CUYAHOGA FALLS: Wanted. Volunteers to put a new face on an old landmark.
And you must not have a fear of heights.
Falls law director Paul Janis plans to trade his law books for a hammer and paint brush during the next six weekends or so to direct the restoration of the Keyser Park Barn on Bath Road.
The barn will serve as the backdrop for an ice cream social planned for Aug. 3 as part of the Cuyahoga Falls Bicentennial celebration.
But before that can happen, slate roof shingles and existing siding must be removed and replaced and the 50 by 30 feet barn must be painted. The final touch will be adding the city’s Bicentennial logo.
Janis said this is a big project. Fortunately, he has some experience in reclaiming historic buildings.
An amateur carpenter, Janis attended North Bennet Street School in Boston, Mass., for two years beginning in 2008 and is formally trained in restoration carpentry.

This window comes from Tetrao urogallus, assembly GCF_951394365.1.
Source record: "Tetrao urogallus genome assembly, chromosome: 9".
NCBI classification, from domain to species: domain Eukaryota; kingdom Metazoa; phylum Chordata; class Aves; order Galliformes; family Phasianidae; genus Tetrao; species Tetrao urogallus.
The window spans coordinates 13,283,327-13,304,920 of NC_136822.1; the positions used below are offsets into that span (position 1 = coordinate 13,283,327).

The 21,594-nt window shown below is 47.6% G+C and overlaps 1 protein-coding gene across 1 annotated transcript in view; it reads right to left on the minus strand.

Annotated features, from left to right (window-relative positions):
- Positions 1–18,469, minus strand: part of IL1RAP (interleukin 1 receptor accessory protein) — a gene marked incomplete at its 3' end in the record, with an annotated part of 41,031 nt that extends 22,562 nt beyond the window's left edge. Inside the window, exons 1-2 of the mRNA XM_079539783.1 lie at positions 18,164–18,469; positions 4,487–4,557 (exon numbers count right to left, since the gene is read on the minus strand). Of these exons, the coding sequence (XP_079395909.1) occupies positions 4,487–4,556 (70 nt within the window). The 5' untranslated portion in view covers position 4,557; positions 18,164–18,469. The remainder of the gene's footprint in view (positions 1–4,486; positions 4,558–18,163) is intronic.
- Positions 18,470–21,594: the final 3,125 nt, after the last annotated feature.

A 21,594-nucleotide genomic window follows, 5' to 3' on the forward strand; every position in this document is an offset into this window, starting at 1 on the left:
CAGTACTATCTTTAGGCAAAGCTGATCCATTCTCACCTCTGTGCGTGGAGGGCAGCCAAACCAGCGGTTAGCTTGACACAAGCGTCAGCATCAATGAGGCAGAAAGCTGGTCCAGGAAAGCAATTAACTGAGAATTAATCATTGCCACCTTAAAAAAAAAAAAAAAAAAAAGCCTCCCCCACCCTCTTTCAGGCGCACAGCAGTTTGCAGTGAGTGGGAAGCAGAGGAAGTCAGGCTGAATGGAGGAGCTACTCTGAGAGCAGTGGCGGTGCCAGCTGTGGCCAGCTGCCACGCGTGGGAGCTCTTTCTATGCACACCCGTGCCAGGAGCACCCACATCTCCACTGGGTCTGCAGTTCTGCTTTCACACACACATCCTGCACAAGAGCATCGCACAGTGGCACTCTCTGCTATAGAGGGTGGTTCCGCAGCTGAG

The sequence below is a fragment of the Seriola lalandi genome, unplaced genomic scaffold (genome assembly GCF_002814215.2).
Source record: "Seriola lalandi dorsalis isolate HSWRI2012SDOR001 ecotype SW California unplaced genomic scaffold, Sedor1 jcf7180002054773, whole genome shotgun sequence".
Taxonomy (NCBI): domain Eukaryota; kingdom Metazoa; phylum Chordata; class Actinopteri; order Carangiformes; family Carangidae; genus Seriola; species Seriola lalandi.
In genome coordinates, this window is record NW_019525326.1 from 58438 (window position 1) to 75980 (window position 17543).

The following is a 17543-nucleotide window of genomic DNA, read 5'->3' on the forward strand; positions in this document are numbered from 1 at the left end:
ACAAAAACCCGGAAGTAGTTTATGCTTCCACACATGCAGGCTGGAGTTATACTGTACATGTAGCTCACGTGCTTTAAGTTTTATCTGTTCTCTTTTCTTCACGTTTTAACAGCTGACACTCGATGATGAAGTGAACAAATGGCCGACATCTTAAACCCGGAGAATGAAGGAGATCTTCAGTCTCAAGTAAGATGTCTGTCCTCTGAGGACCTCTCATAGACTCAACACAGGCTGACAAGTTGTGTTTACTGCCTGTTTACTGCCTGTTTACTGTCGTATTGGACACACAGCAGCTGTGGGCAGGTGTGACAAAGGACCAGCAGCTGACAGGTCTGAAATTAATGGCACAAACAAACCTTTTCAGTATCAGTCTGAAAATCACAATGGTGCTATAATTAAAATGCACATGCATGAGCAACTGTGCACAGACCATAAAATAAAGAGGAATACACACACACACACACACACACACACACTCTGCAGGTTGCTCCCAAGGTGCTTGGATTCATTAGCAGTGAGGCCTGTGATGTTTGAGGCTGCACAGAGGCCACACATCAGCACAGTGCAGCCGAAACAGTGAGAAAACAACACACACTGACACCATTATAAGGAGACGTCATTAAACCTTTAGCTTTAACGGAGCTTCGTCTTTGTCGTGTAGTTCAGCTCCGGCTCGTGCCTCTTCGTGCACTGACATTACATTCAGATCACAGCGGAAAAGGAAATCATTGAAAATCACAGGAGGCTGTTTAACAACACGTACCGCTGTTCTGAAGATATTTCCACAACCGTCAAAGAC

The Keyser barn was built in 1913. The Keyser family sold some of the property to the city in 1986, and the remainder in 1993, with a caveat that it be used for family recreation.
A park was built on some of the property.
The Northampton Historical Society has been raising money to restore the barn and the older farmhouse. The Society has partnered with the city for the barn’s exterior restoration with each contributing $10,000.
A lot of craftsmanship went in to building the barn, Janis said.
“It’s a timber-frame barn,” Janis said. “It’s held together with mortise and tenon joints.”
There are no nails, no studs and no sheathing.
Janis was able to find an exact replica of the verticle wood siding on the barn.
“When you install vertically, you have to have three guys, one on top of the other, installing [the siding] one on top of the other,” Janis said.
To do that, volunteers will work on scaffolding.
There is some painting that will be done at ground level.
Anyone who wishes to volunteer can show up today or next weekend between 8 a.m. and 4 p.m. Volunteers must provide their own safety equipment, be comfortable using power tools and will be required to sign a liability waiver.
Janis said he needs 10 or 15 volunteers each weekend in order to get the project done by the end of July.
“It’s really a worthwhile project and it’s going to be a nice addition to the city to have a legacy of what we did this year,” Janis said. “I think it’s going to be beautiful when it’s done.”